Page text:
Saturday, September 14, 2013

Further Conflict

I have attempted to describe briefly with respect to personal experience, the nature of holistic intellectual understanding that accompanied an extraordinary outpouring of spiritual intuition.

By this stage I was already well into my 3rd year at College with final examinations just a few month away.

However, suddenly a far more exciting world was opening up offering limitless possibilities for further development.

And because of the strongly holistic nature of such understanding my interests spread across many fields (which from this perspective were all strongly integrated with respect to their fundamental structure).

So mystical spirituality, philosophy, psychology, physics, economics and most of all mathematics deeply engaged my energies in a fever of new activity, plentifully fueled by a continual flood of new insights (directly inspired by illumination emerging from the unconscious).

Suddenly my purpose on Earth seemed to be clearly mapped out as in my exalted state then, I could have happily envisaged spending the rest of my days building on the insights that had already quickly emerged over a very short time period.

However, it was only later that I began to properly realise that all this new activity was placing huge strains on the psychological nervous system.

Thus my energies had very quickly moved to an almost total immersion in this exciting new holistic world which promised an integrated approach to the various scientific disciplines.

However this began to place considerable demands on the unconscious to keep supplying the light that would provide the precious insight to continue in a creative manner.

However due to the excessive requirements made on it, the unconscious well within gradually became depleted.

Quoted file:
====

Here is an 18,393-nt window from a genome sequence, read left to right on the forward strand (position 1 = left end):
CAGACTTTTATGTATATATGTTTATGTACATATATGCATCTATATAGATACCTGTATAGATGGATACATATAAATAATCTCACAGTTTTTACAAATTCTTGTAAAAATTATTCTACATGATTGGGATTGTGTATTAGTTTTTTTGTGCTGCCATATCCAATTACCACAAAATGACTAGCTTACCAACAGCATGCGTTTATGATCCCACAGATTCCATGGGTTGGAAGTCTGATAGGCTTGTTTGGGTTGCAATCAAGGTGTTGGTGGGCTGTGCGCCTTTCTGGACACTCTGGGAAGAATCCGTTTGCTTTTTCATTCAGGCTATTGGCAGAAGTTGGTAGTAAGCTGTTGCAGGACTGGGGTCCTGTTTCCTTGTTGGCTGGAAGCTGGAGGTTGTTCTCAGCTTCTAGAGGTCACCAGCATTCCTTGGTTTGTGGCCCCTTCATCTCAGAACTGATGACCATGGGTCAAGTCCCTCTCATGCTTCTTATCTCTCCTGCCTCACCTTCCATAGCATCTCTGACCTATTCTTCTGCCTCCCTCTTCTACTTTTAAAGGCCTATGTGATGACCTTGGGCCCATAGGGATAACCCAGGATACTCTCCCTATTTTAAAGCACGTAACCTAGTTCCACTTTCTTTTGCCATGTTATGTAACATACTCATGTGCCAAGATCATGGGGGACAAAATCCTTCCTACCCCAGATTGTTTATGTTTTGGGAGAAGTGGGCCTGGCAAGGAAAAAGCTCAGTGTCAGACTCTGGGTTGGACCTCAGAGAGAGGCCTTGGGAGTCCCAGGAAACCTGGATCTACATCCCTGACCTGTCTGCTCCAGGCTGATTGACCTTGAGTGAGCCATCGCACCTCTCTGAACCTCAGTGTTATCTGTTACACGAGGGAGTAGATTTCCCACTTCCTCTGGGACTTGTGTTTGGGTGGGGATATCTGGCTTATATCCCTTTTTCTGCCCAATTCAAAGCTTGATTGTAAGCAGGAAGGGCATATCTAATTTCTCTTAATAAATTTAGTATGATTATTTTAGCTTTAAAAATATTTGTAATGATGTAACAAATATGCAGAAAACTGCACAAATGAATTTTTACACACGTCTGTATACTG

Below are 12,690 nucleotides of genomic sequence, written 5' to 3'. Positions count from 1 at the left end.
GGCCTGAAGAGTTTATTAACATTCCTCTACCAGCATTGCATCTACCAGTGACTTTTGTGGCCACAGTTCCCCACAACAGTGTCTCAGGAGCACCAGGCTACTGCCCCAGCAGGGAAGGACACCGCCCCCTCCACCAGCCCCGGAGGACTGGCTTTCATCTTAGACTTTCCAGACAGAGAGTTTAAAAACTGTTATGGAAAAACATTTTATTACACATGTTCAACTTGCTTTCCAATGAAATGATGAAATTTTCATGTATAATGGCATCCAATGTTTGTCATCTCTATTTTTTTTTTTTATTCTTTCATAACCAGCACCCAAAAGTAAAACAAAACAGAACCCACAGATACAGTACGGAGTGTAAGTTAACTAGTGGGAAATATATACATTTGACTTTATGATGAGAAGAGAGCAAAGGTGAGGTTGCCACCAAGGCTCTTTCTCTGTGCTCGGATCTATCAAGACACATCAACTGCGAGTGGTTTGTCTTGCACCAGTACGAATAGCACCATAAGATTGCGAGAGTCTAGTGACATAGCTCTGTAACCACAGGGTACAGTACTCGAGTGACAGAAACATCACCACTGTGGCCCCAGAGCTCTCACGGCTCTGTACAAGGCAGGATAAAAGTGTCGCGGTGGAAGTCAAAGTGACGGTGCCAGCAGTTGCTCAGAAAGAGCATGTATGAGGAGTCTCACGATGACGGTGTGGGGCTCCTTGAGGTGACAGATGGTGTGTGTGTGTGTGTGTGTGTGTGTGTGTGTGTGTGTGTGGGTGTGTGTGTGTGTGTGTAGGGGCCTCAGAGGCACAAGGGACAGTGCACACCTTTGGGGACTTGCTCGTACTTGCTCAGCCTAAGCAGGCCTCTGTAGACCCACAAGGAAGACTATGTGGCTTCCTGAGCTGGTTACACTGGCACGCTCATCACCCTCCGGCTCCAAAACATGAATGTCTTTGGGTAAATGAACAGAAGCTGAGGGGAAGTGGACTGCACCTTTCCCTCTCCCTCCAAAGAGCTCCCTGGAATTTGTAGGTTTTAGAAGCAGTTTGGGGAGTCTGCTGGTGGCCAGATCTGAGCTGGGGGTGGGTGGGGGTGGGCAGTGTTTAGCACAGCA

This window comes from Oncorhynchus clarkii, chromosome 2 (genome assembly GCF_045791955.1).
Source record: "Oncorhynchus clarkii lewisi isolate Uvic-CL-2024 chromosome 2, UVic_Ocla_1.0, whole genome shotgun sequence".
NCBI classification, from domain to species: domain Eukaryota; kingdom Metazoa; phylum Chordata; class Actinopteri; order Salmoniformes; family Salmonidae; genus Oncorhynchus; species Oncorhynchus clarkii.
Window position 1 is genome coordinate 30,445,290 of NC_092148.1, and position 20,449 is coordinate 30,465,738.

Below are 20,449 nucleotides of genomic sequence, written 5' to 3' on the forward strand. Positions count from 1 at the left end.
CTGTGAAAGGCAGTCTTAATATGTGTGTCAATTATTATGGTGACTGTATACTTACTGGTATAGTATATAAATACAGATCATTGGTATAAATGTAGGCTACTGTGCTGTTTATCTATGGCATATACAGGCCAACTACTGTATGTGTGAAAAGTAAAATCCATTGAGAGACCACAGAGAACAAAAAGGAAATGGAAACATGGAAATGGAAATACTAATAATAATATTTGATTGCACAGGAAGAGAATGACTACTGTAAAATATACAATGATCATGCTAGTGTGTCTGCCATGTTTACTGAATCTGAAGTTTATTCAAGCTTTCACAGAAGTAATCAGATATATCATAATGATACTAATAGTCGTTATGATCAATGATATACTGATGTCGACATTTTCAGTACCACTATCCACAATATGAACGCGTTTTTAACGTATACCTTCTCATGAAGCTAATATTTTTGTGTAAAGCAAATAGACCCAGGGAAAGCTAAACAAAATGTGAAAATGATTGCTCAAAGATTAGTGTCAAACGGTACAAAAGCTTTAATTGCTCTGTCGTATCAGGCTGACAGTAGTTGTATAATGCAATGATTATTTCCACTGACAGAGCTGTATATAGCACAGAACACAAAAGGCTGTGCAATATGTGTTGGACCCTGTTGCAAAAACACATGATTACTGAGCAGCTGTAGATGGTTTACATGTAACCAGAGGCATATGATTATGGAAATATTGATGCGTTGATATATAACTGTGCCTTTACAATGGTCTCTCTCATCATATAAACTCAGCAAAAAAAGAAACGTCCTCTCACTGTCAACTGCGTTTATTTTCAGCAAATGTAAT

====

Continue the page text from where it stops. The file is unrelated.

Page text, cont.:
So the old problem of spiritual attachment resurfaced. Thus the phenomenal intellectual symbols through which the spiritual light were being mediated became more rigid in experience leading  to secondary attachment to these symbols.

Also because I now was identifying with this new holistic as superior to earlier analytic type understanding, I started to develop a strong negative attachment to conventional thinking and responsibilities.

For example in my own field of Economics I could see little merit in the customary approach (based on merely analytic notions) and longed to be free to develop - what I considered then -  a more integrated dynamic approach.

Speaking in a spiritual context with respect to contemplative proficients, St. John identifies human pride as perhaps the greatest fault at this time. And I would fully subscribe to this! Indeed in a sense pride is inevitable, for one has already authentically tasted one's true divine nature as it were (through the peak illumination experienced).

This therefore creates a conflict in terms of full acceptance of the normal humdrum - merely human - identity. So difficulties in adjustment as between one's "higher" and "lower" natures now becomes a key problem.

In my own case, such spiritual pride tended to be heavily associated with this new holistic understanding that was now taking over my existence. As all available psychological energy was so heavily invested in such understanding, problems of adjustment to normal life (based on common sense intuitions) quickly developed.

Though this holistic intellectual activity continued for about two years, I began to notice an emerging pattern. Each bout of activity would still be associated with an initial feeling of excitement. However as this excitement started to diminish strong emotional feelings of alienation would follow which became ever more prolonged.

This in fact indicated an another imbalance in that cognitive development was now dominating the affective aspect. And as this domination grew, the feeling of estrangement in terms of customary relationships likewise grew.

However as I was already far too deeply engaged with this new holistic understanding, there was never any realistic chance of just turning back to normal concerns.

In any case despite all the growing difficulties this was the path that I wanted to pursue.

So gradually I began to realise that in order to regenerate the unconscious in a manner that could properly sustain such activity, a much more prolonged period of cleansing (or purgation) would be required.

Indeed the aftermath of withdrawal and alienation, following holistic activity, had now become so pronounced that I eventually reached the stage where I was willing to give it up altogether!

However what I could not have properly realised at the time were the severe consequences of this decision.

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